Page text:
The Bahamas Travel Information

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Facts About the Bahamas

Background: Since attaining independence from the United Kingdom in 1973, The Bahamas have prospered through tourism and international banking and investment management. By the early 1980s, the islands had become a major center for drug trafficking, particularly shipments to the United States.
Government type: constitutional parliamentary democracy
Capital: Nassau
Currency: 1 Bahamian dollar (B$) = 100 cents

Geography of the Bahamas

Location: Caribbean, chain of islands in the North Atlantic Ocean, southeast of Florida
Geographic coordinates: 24 15 N, 76 00 W
total: 13,940 sq km
land: 10,070 sq km
water: 3,870 sq km
Land boundaries: 0 km
Coastline: 3,542 km
Maritime claims:
continental shelf: 200-m depth or to the depth of exploitation
exclusive economic zone: 200 nm
territorial sea: 12 nm
Climate: tropical marine; moderated by warm waters of Gulf Stream
Terrain: long, flat coral formations with some low rounded hills
Elevation extremes:
lowest point: Atlantic Ocean 0 m
highest point: Mount Alvernia, on Cat Island 63 m
Natural resources: salt, aragonite, timber
Land use:
arable land: 1%
permanent crops: 0%
permanent pastures: 0%
forests and woodland: 32%
other: 67% (1993 est.)
Natural hazards: hurricanes and other tropical storms that cause extensive flood and wind damage
Environment - current issues: coral reef decay; solid waste disposal
Environment - international agreements:
party to:  Biodiversity, Climate Change, Climate Change-Kyoto Protocol, Desertification, Endangered Species, Hazardous Wastes, Law of the Sea, Nuclear Test Ban, Ozone Layer Protection, Ship Pollution, Wetlands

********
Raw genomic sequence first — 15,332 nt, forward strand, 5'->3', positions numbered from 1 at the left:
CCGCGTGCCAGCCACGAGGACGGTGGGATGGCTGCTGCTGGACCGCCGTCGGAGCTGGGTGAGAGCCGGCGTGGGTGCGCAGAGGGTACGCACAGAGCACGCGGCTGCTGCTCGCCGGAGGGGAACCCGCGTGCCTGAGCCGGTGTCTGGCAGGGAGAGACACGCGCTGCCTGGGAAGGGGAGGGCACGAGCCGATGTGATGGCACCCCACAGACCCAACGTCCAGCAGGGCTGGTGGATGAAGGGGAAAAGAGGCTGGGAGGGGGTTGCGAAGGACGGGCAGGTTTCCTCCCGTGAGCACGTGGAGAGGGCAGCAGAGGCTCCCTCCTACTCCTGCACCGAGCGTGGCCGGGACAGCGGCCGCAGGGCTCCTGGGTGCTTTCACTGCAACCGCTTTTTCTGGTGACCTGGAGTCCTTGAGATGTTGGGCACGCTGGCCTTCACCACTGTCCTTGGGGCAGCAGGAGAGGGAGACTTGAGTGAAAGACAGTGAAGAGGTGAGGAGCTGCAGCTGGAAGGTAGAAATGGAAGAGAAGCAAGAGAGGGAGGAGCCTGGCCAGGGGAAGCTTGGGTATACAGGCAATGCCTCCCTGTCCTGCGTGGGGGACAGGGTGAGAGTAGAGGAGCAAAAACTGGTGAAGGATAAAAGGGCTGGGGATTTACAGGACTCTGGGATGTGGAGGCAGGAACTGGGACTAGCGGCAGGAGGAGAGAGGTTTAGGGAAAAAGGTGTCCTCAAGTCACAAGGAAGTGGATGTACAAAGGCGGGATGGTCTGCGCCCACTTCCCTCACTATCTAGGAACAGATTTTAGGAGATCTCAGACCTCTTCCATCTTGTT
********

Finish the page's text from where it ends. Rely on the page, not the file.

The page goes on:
signed, but not ratified: none of the selected agreements
Geography - note: strategic location adjacent to US and Cuba; extensive island chain

People of the Bahamas

Eighty-five percent of the Bahamian population is of African heritage. About two-thirds of the population reside on New Providence Island (the location of Nassau). Many ancestors arrived in the Bahama Islands when they served as a staging area for the slave trade in the early 1800s. Others accompanied thousands of British loyalists who fled the American colonies during the Revolutionary War.

School attendance is compulsory between the ages of 5 and 16. The government fully operates 158 of the 210 primary and secondary schools in The Bahamas. The other 52 schools are privately operated. Enrollment for state and private primary and secondary schools amounts to more than 66,000 students. The College of The Bahamas, established in Nassau in 1974, provides programs leading to bachelors and associates degrees. The college is now converting from a 2-year to a 4-year institution. Several non-Bahamian colleges also offer higher education programs in The Bahamas.

Population: 301,790
note:  estimates for this country explicitly take into account the effects of excess mortality due to AIDS; this can result in lower life expectancy, higher infant mortality and death rates, lower population and growth rates, and changes in the distribution of population by age and sex than would otherwise be expected (July 2005 est.)
Age structure:
0-14 years:  29.43% (male 44,179; female 43,486)
15-64 years:  64.46% (male 94,329; female 97,674)
65 years and over:  6.11% (male 7,618; female 10,566)
Population growth rate: 0.93%
Birth rate: 19.1 births/1,000 population 
Death rate: 7.14 deaths/1,000 population 
Net migration rate: -2.65 migrant(s)/1,000 population
Infant mortality rate: 17.03 deaths/1,000 live births 
Life expectancy at birth:
total population:  70.46 years
male:  67.27 years
female:  73.71 years 
Total fertility rate: 2.3 children born/woman 
noun: Bahamian(s)
adjective: Bahamian
Ethnic groups: black 85%, white 12%, Asian and Hispanic 3%
Religions: Baptist 32%, Anglican 20%, Roman Catholic 19%, Methodist 6%, Church of God 6%, other Protestant 12%, none or unknown 3%, other 2%
Languages: English, Creole (among Haitian immigrants)
definition: age 15 and over can read and write
total population: 98.2%
male: 98.5%
female: 98% (1995 est.)

SOURCES: The World Factbook, U.S. Department of State

Mother Earth Travel > Country Index > The Bahamas Map Economy History